At the time of the nation’s founding, the only federal crimes were treason, counterfeiting and piracy. Today, scholars don’t even know how many federal criminal laws exist, though one 2007 study put the figure at 4,450. So one can hardly blame Carlton Wilson, who - despite never being informed that a restraining order meant he couldn’t own a firearm - was sentenced in September 1997 to more than three years in prison. Contributor Tim Lynch cites the wise dissent of Judge Richard Posner that “a reasonable opportunity [to familiarize oneself on relevant laws] doesn’t mean being able to go to the local law library and read Title 18.”

Some laws are set up to protect entrenched businesses by making it a criminal offense to operate without appropriate licenses. Until just this summer, those looking to set up a flower shop in Louisiana were subject to a 7-decade-old law that required them to pass a lengthy and highly subjective licensing test graded by state-licensed florists. The passage rate was lower than that of the state bar exam.

The desire of politicians to appear “tough on crime” has resulted in overcriminalization, says editor Brian Walsh, a senior legal research fellow at the Heritage Foundation. Mr. Walsh says people need to understand that they could end up sharing fates similar to those of the well-meaning individuals featured in the book. Only with a shift in public opinion, he suggests, will the political dynamic change so that politicians will stand up to the ever-increasing scope of criminal law.

The change Mr. Walsh emphasizes most persistently is to re-establish the requirement of criminal intent. This would prevent people from accidentally becoming criminals by taking the wrong path in a maze of rules and regulations. Another reform he proposes would make the federal government issue public reports that present information critical to analyzing the justifications and benefits for all new criminalization. These reports would include the reason for the enactment of the law, the constitutional authority from which the government derives its power, an analysis of any overlap with existing laws and an explanation of how criminal intent would be determined.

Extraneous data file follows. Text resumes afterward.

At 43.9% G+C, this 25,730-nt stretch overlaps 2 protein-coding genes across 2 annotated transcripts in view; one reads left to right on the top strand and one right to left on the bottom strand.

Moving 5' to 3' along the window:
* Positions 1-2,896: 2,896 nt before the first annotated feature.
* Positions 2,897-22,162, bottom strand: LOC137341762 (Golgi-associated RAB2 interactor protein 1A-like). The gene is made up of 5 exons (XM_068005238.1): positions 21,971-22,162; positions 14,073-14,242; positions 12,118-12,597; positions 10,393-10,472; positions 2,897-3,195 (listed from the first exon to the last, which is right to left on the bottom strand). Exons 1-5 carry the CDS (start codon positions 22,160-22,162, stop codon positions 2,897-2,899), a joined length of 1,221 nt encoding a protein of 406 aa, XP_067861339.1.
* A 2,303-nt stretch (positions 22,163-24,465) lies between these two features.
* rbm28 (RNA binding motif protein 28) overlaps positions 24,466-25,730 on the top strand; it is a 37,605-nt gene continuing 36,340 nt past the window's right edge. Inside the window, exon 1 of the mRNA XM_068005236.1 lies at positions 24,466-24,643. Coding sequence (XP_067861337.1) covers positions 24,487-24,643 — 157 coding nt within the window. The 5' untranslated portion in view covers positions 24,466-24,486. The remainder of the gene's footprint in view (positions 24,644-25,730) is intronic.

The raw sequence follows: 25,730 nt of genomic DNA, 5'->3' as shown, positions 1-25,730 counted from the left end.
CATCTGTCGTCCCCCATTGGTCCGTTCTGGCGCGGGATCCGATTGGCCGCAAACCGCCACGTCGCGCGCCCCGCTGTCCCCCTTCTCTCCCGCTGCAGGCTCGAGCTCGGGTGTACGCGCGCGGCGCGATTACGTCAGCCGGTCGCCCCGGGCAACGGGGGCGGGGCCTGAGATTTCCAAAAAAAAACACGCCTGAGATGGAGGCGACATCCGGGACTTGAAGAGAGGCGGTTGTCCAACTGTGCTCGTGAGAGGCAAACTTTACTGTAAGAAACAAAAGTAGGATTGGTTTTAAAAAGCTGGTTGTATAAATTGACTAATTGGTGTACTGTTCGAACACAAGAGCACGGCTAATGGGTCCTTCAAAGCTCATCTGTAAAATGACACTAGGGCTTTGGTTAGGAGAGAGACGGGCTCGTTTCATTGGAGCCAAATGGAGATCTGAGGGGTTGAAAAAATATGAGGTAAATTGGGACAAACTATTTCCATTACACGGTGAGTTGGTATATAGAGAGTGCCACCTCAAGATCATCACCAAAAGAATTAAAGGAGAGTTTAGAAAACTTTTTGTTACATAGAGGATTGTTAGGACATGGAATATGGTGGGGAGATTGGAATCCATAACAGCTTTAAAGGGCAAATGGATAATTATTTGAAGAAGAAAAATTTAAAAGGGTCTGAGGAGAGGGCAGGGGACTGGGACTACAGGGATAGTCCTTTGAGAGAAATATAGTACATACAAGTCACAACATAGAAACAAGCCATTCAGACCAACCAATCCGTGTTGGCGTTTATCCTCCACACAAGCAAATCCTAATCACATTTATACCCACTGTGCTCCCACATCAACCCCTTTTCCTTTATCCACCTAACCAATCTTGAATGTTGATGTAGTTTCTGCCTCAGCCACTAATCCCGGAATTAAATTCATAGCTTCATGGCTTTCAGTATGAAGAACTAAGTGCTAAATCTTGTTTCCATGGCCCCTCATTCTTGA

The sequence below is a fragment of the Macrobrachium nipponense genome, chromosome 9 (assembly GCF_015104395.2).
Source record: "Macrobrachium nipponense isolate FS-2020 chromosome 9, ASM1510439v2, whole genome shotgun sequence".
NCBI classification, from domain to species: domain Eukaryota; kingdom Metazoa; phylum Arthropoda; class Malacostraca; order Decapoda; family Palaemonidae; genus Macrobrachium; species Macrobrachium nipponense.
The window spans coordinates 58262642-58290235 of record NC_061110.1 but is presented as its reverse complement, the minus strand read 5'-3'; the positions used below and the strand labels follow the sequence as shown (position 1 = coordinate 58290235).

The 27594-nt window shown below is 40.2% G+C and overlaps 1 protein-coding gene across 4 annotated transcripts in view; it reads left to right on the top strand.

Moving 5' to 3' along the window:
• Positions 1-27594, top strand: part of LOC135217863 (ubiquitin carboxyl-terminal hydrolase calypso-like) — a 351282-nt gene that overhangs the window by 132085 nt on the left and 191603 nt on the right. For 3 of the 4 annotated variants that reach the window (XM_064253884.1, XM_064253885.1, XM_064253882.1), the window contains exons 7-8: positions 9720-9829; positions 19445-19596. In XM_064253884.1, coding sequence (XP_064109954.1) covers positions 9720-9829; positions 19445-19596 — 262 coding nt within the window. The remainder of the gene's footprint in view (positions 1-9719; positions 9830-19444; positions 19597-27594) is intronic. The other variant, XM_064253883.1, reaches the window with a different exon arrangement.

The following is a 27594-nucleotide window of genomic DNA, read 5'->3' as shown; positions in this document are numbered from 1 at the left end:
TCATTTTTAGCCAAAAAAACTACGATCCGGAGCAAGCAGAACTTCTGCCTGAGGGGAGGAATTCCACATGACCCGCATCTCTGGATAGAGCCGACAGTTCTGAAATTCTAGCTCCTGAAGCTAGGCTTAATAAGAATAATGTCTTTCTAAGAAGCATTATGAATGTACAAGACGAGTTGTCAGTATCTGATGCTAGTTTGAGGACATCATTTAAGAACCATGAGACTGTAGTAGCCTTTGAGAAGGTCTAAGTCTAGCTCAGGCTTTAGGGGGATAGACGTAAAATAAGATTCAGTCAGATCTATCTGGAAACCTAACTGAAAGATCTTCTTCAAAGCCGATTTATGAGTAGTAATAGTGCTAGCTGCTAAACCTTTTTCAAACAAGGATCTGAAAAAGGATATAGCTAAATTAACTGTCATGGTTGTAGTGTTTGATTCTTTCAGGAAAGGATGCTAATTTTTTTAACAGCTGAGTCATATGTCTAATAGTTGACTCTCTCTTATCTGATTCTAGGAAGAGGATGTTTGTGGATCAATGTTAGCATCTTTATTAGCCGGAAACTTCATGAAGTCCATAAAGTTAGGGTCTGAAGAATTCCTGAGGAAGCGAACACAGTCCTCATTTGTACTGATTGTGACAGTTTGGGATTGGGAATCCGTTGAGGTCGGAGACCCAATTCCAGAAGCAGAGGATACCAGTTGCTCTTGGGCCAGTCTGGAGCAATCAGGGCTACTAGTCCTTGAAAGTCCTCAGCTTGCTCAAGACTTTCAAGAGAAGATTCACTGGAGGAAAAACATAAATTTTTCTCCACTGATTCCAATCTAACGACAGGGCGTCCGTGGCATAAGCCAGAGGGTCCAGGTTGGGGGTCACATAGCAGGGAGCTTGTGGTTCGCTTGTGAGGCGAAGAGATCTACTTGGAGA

Overcriminalization has a huge effect on our lives. Not only are we at risk of finding ourselves on the wrong side of the law, but many goods and services we buy, such as pharmaceuticals and health care, are much more expensive because the cost of defending against liability lawsuits is passed on to consumers. Yet the topic hasn’t received nearly as much attention as it deserves because most politicians consider it political suicide to appear “soft on crime.”

Changing public opinion is the first step to meaningful reform, and “One Nation Under Arrest” does an excellent job at impressing the vital importance of stopping the nation’s criminal law system from getting in the way of the American people.

Roger Lott is a writer in Pennsylvania.